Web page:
Ms Choong cutting an apple into bite-sized pieces for passenger Draga, who had accidentally injected herself with too much insulin and, as a result, had low blood sugar levels. PHOTO: SHAZY TAN/FACEBOOK

It went viral. Media sites like Deadspin published an easy-to-use template for netizens to manipulate the images, while SB nation has since put out a yearly reminder about the incident.

The unintended consequence of having information go viral after attempts at censorship has been termed The Streisand Effect.

In 2003, singer Barbra Streisand sued a photographer for US$10 million after an aerial photo of her Californian mansion was inadvertently made available.

The photographer, an environmental activist, was merely trying to document coastal erosion.

A US judge threw out the suit and Streisand now has the dubious honour of having a phenomenon named after her.

So, the next time you come across an uncomplimentary photo of yourself online, think hard about forgiving and forgetting.

It's highly possible that somebody somewhere has already downloaded a copy of that image onto his smartphone.

But, unless you are a celebrity, chances are no one beyond your immediate group of friends will bother too much beyond a couple of laughs.

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FLYING HIGH WITH KINDNESS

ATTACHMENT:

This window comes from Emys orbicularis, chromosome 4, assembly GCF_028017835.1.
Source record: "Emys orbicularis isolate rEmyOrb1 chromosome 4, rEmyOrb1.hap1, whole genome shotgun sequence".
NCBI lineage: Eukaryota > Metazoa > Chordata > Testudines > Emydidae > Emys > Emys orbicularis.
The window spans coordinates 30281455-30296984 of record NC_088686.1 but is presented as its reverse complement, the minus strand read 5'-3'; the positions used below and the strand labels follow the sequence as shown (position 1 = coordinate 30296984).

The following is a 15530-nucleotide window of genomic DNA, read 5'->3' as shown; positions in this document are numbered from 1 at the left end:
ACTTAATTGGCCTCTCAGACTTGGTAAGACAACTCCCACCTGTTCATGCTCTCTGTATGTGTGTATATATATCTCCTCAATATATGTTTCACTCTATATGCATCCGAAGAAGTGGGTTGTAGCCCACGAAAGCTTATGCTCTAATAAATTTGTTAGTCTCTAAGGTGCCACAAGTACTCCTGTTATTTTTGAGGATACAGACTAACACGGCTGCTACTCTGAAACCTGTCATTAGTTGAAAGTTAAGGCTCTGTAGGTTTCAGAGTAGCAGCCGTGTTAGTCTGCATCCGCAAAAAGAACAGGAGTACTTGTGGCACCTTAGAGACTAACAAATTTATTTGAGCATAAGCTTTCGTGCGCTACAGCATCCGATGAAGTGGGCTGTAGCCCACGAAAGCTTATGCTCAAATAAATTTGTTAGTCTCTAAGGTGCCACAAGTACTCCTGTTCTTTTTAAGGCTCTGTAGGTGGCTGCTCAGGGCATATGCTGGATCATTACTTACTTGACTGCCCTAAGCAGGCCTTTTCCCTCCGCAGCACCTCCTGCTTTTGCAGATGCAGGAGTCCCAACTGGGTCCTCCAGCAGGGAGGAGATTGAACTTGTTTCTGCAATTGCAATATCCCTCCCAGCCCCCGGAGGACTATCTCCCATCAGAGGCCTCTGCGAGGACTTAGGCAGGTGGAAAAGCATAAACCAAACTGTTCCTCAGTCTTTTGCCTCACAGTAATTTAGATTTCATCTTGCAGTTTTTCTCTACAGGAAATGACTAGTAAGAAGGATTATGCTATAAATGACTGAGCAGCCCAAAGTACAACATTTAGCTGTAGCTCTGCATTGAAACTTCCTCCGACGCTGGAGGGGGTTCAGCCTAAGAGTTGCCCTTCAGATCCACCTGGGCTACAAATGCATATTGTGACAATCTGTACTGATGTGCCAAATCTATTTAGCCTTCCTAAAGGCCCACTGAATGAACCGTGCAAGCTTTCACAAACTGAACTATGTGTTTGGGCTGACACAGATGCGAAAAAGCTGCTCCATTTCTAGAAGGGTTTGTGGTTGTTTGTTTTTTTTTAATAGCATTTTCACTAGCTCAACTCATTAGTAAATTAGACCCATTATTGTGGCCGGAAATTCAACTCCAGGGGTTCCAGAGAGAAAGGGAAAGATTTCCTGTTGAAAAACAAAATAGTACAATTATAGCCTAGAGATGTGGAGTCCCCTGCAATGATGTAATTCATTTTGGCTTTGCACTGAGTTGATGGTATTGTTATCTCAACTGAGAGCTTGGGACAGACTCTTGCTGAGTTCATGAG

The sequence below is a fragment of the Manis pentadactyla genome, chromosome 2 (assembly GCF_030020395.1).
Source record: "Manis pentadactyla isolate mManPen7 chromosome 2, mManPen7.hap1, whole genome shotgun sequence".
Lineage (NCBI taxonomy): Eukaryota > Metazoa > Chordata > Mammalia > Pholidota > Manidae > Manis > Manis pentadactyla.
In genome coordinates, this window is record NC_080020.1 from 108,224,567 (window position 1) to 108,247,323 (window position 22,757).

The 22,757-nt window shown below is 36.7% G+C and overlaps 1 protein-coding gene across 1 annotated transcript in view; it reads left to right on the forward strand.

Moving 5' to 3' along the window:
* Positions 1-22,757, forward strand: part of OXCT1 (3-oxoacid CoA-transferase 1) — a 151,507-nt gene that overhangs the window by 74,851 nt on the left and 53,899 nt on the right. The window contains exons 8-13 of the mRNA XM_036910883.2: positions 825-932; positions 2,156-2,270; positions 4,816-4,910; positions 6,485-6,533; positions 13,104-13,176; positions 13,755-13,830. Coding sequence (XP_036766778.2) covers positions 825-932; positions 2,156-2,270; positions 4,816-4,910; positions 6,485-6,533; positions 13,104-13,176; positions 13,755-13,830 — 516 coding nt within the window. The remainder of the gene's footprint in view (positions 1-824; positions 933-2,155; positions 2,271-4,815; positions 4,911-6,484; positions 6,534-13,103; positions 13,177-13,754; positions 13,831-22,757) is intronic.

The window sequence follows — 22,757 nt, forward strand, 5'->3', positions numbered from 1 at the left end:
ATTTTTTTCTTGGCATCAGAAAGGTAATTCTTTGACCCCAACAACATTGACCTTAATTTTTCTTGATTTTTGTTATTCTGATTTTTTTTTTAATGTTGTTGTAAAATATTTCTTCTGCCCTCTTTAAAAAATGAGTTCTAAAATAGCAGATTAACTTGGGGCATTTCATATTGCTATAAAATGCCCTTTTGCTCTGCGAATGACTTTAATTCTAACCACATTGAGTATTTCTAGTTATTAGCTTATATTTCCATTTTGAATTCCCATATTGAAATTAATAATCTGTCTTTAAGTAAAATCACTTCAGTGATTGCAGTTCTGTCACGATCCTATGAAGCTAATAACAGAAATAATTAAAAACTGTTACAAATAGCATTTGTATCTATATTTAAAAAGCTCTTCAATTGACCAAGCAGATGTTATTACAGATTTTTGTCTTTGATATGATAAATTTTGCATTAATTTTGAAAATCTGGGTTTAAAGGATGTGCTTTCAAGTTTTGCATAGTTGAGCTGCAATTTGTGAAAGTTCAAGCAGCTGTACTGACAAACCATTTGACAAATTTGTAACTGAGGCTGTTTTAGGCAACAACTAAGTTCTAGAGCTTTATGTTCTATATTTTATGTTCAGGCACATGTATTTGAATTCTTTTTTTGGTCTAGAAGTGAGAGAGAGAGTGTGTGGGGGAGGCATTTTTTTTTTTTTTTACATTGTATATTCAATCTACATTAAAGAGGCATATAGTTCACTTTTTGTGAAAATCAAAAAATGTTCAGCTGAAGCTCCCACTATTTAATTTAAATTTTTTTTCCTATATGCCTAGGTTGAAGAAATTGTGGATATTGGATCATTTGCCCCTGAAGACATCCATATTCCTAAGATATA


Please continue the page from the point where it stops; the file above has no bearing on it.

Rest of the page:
A kind deed goes a long way, as Singapore Airlines stewardess Karen Choong has found out.

During a 12-hour flight from Singapore to Frankfurt, Ms Choong went the extra mile for a 92-year-old woman passenger from Slovenia named Draga.

Draga, whose husband died five years ago, was making an annual trip to visit her sister.

Unfamiliar with technology, she was having difficulty turning on the lights to check her glucose level during the flight. At one point, she accidentally injected too much insulin and, as a result, had low blood sugar levels.

Fellow passenger Shazy Tan noticed her plight and her call for assistance was answered by Ms Choong, who gave Draga fruit juice and an apple. "Draga could not bite into the hard apple and I was touched when Karen excused herself to grab a pair of gloves and a knife to cut the apple into bite-sized pieces," recounted Ms Tan in a Facebook post last Thursday that has since attracted more than 17,000 likes, comments and shares.

"On her knees in her SQ kebaya, she patiently assisted Draga, even wanting to feed her. Draga shyly declined and was appreciative of Karen's kind gesture."

Ms Choong then asked Ms Tan to help monitor Ms Draga, and to inform her if the situation worsened. Said Ms Tan: "Karen did not have to do what she did. She has acted out of such kindness without expecting anything in return. She, at least, deserves to read about how her actions have affected Draga's life and mine too."

Within hours of the post going up, one of Ms Choong's friends tagged her in the post. Overwhelmed by the messages of support, Ms Choong subsequently penned her thoughts a day later on her Facebook page. "Thank you all fellow Singaporeans for being so kind with your words and all. Let's make a big change in our little country and love each other as though we live for one another," she said.

A version of this article appeared in the print edition of The Sunday Times on May 08, 2016, with the headline 'Don't tell the Internet what to do'. Print Edition | Subscribe